We were headed to the campground at Devils River State Natural Area, a distance of 15 river miles. It was, literally, the only place we could camp. The rest of the riverbanks are privately owned, and local ranchers are famously ornery in their dealings with trespassers. They do not hesitate to have them arrested and prosecuted. There are stories of boaters being fired upon with high-powered rifles. In one account in Texas Parks and Wildlife magazine, a man who had been separated from his canoe was held down by gunfire for six hours. On the second day we would paddle roughly 9 miles farther downstream from the park to Bailey’s place. If we missed that, the next takeout was 24 miles away, at Rough Canyon Marina, in Lake Amistad. Kenny and I agreed that missing Bailey’s would be a serious mistake. It would mean spending two additional days on the river without food. And, of course, it would mean camping, or attempting to camp, on private land.
But such worries soon yielded to a more immediate necessity: keeping our yawing, overstuffed canoe upright and pointed downriver. This was not as easy as it might seem. The Devils is what is known as a “pool-and-drop” river, meaning that long, calm, somewhat lakelike sections alternate with narrow, swiftly descending rapids. The pools were easy, fun, and relaxing. The drops were often harrowing, especially since the approaches to so many of them were cloaked in dense clusters of river cane. In the first fifteen miles of river, we estimated that there were sixteen or seventeen discrete pool-and-drop sections. Many of the pools ended in canebrake and willow groves, through which several narrow, dark channels were cut. Because the cane was eight- to ten-feet high, it was sometimes impossible to see where the channels went, and it was equally impossible to know what the drop was like on the other side. We got used to listening very closely, and we got better and better at telling the big rapids from the small ones. The effect was that, at the end of each placid pool, we would repeat the same adrenaline-pounding sequence: apprehension, fear, and frantic struggling to turn the boat away from trees and rocks, followed by wild, howling exhilaration, then a sort of seraphic calm. It was an exhausting day.
What made it even more tiring was an activity known as lining, which involved holding fifty-foot bow and stern lines outside of the canoe and lowering it through rapids or waterfalls that were too big to run. The Devils has a well-deserved reputation for destroying marine hardware, even at low water levels, and a smashed boat would have meant real trouble for us. Because of the nature of the riverbanks—steep rocks or dense vegetation—portage was often difficult or impractical. But to line the canoe downstream, we had to be in the rapids ourselves, often up to our necks, which meant that we were constantly stumbling, falling, being swept downstream, getting our feet and legs pinned under boulders, and generally battling to keep the canoe from foundering.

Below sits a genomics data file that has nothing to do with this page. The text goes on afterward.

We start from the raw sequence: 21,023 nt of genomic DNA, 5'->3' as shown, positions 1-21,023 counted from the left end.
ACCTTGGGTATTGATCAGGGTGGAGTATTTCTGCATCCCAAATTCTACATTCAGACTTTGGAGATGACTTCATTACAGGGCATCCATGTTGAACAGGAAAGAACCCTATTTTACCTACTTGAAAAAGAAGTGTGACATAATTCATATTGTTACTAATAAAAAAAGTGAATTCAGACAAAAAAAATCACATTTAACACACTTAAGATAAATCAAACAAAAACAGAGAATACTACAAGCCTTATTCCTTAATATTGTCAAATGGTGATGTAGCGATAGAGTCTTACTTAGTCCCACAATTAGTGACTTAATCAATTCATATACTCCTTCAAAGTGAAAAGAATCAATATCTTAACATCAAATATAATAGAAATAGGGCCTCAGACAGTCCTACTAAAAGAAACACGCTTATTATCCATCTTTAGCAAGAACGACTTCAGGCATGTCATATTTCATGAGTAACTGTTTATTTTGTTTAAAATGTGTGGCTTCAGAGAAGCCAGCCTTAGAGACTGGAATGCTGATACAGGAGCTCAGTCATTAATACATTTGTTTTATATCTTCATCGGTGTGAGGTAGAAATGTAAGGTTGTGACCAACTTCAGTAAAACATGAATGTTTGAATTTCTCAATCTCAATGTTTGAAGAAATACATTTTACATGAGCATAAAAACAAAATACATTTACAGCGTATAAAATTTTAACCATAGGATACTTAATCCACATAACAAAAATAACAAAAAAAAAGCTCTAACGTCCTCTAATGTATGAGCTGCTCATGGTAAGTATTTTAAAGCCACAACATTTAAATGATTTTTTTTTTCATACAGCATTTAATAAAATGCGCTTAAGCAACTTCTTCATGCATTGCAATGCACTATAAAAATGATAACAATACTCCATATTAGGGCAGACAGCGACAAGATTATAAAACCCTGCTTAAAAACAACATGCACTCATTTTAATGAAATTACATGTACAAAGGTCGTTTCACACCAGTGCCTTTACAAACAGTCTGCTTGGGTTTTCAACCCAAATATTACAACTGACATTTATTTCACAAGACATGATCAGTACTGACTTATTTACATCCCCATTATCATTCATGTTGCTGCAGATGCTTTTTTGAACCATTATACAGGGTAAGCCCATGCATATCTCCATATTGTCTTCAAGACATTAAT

Sometimes lining seemed more dangerous than actually running the rapids. At Game Warden Rock (one of three falls we recognized from our outfitter’s descriptions), the main channel was far too difficult even to line. So we bumped our way down a cane-choked side channel, complete with enormous boulders and a river bottom that varied from one to eight feet in depth. At one point, I got caught between the canoe and a rock in a three-foot-wide chute through ten-foot-high canebrake. As the water rushed up and over my head, I found that I could not move. After a moment of panic, I struggled to the surface, only to lose my footing, be pinned again, then carried miraculously out of the dark channel and into the main stream, where I clung to a rock and discovered that I was covered with small leeches (Kenny was covered with them too; fortunately, we noticed them before they took hold). It required all of our strength to stay out of trouble. Kenny and I had to negotiate several channels like this. Each time it took at least half an hour. We were bruised and bloody—Kenny’s feet especially—and by the end of the day my arms were so tired they ached.